Wednesday, March 24, 2010

Then and Now: Independent Order of Odd Fellows Hall, Northwest corner of Third and Brown Streets, Philadelphia


The few extremely loyal readers of this blog may remember a very early post of mine featuring this same exact corner, whose history I was unable to find at the time. It would not have been such a mystery at all had I simply known where to look. Thankfully, as it is for all occupations, with time comes experience, and it is with great pleasure that I now return to this corner of Northern Liberties.

The building that once stood at the northwest corner of 3rd and Brown Streets was completed in 1846 as an Independent Order of Odd Fellows Hall, designed in an Egyptian Revival style that was then enjoying a brief period of popularity. Though only four stories tall, the Odd Fellows Hall was certainly an imposing presence among its neighbors. Especially distinctive were the ten bays of its east and south elevations, composed of three-story vertical window bands embedded within large pilasters. This majestic emphasis on verticality is in some ways quite reminiscent of the much later style of Art Deco. The pilasters and roof cornice were apparently painted in a dark red color, and the remaining exterior walls were covered by tan-colored plaster.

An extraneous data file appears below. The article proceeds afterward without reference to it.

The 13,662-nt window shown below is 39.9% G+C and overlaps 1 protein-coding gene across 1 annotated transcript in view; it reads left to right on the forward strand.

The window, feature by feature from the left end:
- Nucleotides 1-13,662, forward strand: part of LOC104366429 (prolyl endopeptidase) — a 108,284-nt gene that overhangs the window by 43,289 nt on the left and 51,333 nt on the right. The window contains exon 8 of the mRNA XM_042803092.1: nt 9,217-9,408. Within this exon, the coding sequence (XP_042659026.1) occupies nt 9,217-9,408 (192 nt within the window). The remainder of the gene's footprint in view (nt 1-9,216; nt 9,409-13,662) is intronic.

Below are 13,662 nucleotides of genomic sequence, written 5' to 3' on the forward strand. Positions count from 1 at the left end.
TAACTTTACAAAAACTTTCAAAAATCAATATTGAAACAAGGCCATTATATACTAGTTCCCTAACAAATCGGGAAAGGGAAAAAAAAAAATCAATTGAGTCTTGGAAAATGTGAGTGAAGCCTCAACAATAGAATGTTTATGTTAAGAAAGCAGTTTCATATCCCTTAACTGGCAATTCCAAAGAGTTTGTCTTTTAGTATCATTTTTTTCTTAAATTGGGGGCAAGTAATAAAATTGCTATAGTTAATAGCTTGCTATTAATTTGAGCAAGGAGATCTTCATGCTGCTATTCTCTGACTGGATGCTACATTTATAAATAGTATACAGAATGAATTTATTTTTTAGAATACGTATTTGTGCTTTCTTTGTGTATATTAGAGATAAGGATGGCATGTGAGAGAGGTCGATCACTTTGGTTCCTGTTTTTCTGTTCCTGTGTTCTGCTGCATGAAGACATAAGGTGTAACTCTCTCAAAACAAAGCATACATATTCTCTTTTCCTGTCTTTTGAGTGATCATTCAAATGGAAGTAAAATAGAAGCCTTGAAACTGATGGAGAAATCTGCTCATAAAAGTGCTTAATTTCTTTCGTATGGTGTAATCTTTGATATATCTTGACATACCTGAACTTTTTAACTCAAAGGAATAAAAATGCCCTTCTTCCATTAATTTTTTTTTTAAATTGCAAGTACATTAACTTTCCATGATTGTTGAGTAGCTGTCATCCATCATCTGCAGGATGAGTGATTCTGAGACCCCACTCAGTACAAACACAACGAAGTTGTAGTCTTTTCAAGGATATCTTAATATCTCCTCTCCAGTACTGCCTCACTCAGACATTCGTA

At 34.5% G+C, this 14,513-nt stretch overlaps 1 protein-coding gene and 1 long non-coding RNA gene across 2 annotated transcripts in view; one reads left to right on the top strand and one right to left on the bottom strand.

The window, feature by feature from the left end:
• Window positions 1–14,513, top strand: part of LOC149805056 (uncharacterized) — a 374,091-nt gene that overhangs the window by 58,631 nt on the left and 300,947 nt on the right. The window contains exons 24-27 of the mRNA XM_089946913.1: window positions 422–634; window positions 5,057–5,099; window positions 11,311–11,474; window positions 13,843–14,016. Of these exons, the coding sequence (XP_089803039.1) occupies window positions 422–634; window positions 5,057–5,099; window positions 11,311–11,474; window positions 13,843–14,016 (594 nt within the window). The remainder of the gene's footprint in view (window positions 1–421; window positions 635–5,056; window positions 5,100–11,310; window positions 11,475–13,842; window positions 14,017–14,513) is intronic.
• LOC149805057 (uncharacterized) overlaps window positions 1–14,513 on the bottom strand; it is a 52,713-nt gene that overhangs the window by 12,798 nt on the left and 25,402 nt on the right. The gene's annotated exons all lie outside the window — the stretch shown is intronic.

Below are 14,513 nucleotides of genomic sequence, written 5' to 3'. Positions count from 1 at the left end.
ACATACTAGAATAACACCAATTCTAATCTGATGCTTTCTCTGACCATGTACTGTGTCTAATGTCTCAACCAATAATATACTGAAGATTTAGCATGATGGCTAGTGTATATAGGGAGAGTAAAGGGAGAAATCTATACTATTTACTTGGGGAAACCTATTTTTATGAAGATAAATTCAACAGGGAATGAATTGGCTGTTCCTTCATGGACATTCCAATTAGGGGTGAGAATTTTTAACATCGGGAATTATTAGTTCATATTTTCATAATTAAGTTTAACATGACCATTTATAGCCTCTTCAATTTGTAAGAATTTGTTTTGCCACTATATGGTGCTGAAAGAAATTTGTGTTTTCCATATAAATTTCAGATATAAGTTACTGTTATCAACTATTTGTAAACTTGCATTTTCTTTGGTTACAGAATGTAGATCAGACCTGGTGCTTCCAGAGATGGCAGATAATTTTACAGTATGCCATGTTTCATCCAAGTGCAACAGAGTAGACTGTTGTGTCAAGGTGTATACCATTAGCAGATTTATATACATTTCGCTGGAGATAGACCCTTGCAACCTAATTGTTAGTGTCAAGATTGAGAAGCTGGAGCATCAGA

Had the Odd Fellows Hall survived to this day, it would have been one of the only remaining examples of Egyptian Revival architecture in Philadelphia, and one of a handful left in the United States. Despite the rapid expansion of the Odd Fellows' organization in the 19th and early 20th centuries, the fraternal society held on to their Northern Liberties site as late as 1922. However, by the time of its Historic American Buildings Survey documentation in 1961, the building's ground floor had long been gutted and converted to warehouse space (for J. Friedman Fruit & Produce Packages), while its upper stories remained vacant. After 130 years of existence, the former Odd Fellows Hall was destroyed by fire in 1976.

A vertically aligned comparison may be found here.

1. Bromley, George W. and Walter S Bromley. Atlas of the City of Philadelphia (Central). Philadelphia: G. W. Bromley & Co, 1922.
2. Independent Order of Odd Fellows, Third & Brown Streets. Historic American Building Survey HABS No. PA-1771.
Original photo: Boucher, Jack B. "PA-1771-1: Exterior view from southeast, showing east (right) and south (left) elevations." 1961. Historic American Buildings Survey. American Memeory. The Library of Congress. 23 Mar. 2010.

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